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I've been reading a bit about Chess and learned that the position of the pieces is very important. One could have less pieces than it's opponent, but if their position is better then his chances to win are better. Because of that players like to control the center, their pieces got more options there.
But what happens if the board comes into play? Each of the 64 squares are all worth the same: 1 point. Each point gives you a tiny better chance to win, so its beneficial to take control of as many spaces as possible. This also means that having control of the sides is beneficial. However, if you focus to much on 'control' of space, your position might get weaker, possibly to a point where you get a forced mate.
I was curious about how this would change the game, but unfortunatly this was very hard to play on a board. (I tried with small pieces of paper but it was to much effort each turn). So in order to find out I got it programmed: http://www.chess.com/download/view/economy-chess
I would be very interested in a solid chess opinion on how it changes the game.
One person said (and I think he's right) that the endgame will no longer exist. After all: once you control a big chunk of the board AND you are ahead in pieces/position then the opponent is pretty much defeaten. Also players can add new pieces, so endgames will never consist of a couple pieces vs a couple pieces.
Each of the 64 squares are all worth the same: 1 point.
There are different values for the 64 squares, largely determined by the placing of pawns and pieces on the board. Actually this is what positional evaluation is all about.
I was not clear about that one: I meant what if you decided that all of the 64 squares are worth 1 point.
Then you would not play chess.
It's the same like asking the question "What would happen if you decided that you win when you lose all of your pieces?" or even more stupid "What would happen if the one who moves first wins?"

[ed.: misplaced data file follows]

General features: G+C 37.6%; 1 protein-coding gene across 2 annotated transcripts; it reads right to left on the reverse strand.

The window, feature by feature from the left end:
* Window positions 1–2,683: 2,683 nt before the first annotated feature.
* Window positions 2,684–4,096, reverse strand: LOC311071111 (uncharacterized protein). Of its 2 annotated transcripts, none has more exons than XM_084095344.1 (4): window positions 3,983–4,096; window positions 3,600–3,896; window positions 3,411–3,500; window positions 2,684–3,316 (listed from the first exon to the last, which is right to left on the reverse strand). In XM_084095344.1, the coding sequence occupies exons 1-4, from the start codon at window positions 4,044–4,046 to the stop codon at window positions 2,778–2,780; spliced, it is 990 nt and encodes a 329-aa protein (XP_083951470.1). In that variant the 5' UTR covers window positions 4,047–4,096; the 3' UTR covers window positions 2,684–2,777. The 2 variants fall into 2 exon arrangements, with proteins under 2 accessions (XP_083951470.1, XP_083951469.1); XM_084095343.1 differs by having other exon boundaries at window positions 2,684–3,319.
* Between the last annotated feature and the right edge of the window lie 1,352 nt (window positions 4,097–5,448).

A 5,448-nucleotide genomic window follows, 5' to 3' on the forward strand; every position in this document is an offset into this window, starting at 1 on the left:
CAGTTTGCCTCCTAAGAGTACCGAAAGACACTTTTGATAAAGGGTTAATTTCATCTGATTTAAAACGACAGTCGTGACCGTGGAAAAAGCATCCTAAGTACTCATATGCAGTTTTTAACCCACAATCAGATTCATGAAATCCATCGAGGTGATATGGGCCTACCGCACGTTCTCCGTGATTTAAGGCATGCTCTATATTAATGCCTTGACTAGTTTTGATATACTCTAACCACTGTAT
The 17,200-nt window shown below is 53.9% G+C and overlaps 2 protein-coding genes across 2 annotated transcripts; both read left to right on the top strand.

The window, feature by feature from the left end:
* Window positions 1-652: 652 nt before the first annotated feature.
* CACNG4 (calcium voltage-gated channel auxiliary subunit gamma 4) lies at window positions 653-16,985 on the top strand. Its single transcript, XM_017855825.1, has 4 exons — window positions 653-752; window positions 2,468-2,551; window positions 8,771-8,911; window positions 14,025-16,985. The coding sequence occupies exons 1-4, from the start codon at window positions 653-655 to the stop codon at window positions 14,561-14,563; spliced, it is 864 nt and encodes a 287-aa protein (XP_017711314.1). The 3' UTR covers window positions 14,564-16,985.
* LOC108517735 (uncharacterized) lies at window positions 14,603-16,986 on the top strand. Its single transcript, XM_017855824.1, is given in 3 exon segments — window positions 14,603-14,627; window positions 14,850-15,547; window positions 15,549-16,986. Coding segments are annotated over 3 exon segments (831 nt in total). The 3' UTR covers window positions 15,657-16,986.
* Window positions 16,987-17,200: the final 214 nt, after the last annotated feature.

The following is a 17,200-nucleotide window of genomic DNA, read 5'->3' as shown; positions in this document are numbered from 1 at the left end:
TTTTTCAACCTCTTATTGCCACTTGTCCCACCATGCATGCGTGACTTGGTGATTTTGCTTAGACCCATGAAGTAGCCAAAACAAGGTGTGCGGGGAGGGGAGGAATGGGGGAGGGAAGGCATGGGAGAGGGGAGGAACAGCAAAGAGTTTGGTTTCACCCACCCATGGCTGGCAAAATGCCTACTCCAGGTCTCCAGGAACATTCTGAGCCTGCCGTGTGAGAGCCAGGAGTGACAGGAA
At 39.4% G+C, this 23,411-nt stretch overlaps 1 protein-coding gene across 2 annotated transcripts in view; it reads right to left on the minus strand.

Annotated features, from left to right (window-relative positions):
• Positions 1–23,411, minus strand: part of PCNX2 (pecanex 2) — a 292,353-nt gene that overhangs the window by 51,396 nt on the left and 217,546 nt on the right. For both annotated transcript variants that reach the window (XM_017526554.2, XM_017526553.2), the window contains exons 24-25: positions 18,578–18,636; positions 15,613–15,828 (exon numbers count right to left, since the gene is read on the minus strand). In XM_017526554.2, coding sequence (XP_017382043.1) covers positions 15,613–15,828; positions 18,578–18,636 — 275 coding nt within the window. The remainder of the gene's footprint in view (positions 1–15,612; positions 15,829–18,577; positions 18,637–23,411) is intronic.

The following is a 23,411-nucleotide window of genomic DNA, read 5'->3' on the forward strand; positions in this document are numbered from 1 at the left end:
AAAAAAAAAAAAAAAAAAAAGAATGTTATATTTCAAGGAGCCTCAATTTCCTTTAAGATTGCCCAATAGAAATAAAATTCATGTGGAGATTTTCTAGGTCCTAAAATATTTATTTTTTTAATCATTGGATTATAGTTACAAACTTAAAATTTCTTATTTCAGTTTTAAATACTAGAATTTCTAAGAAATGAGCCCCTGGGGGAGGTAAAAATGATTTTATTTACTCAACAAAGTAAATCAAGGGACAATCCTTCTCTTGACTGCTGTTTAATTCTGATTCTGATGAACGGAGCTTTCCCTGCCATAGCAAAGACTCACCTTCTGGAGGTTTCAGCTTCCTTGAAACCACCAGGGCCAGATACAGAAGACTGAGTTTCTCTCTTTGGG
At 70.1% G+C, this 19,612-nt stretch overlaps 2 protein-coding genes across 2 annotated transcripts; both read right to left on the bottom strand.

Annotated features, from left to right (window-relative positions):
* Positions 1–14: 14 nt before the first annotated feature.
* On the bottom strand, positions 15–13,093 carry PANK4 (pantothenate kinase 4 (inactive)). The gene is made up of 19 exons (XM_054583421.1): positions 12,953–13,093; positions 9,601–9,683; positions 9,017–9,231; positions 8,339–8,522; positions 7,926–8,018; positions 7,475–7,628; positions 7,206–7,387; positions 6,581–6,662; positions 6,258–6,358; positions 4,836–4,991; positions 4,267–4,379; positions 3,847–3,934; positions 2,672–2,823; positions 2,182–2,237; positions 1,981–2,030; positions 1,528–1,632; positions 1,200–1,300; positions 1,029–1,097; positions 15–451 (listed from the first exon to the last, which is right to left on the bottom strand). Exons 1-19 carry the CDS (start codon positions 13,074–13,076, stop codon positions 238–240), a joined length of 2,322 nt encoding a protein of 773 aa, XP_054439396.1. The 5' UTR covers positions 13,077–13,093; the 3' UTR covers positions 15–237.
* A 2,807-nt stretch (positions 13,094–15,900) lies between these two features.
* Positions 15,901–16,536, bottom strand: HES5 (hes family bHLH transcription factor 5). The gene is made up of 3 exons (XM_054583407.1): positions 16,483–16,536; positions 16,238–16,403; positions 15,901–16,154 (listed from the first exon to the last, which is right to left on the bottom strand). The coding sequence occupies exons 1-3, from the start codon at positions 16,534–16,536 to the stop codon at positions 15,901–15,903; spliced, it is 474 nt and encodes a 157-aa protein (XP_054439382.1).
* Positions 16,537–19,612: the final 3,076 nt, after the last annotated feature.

:) well since the board the board is a crucial part of Chess and the space is limited I think it is a logical question.
You haven't even explained how this idea of the board being worth points would function in the game; so there's no way to discuss what it would be like.
Also, it sounds like too big of a change to even be a proper* chess variant.
*which I would define as variants that keep the game such that it feels just like chess.
If you really want to complicate things let the pawns move backwards as well as forwards just like all the other pieces on the board.
True! The way I looked at the chessboard with limited space is that players can own a square. A player owns a square when he was the last player who stood on it.
Each square generates 1 coin income/turn and with the income the player can buy new pieces. New pieces are placed on the backrank (except pawns, they are placed on their original rank).
Since a player owns a square when he last stood on it each player own 16 squares at the start of the game. By making a first move, the player owns 17 square. The amount of coins the player gets depends on how many pieces he has: #squares - #pieces = income.
So for move 1. e4 the white player gets 1 coin income.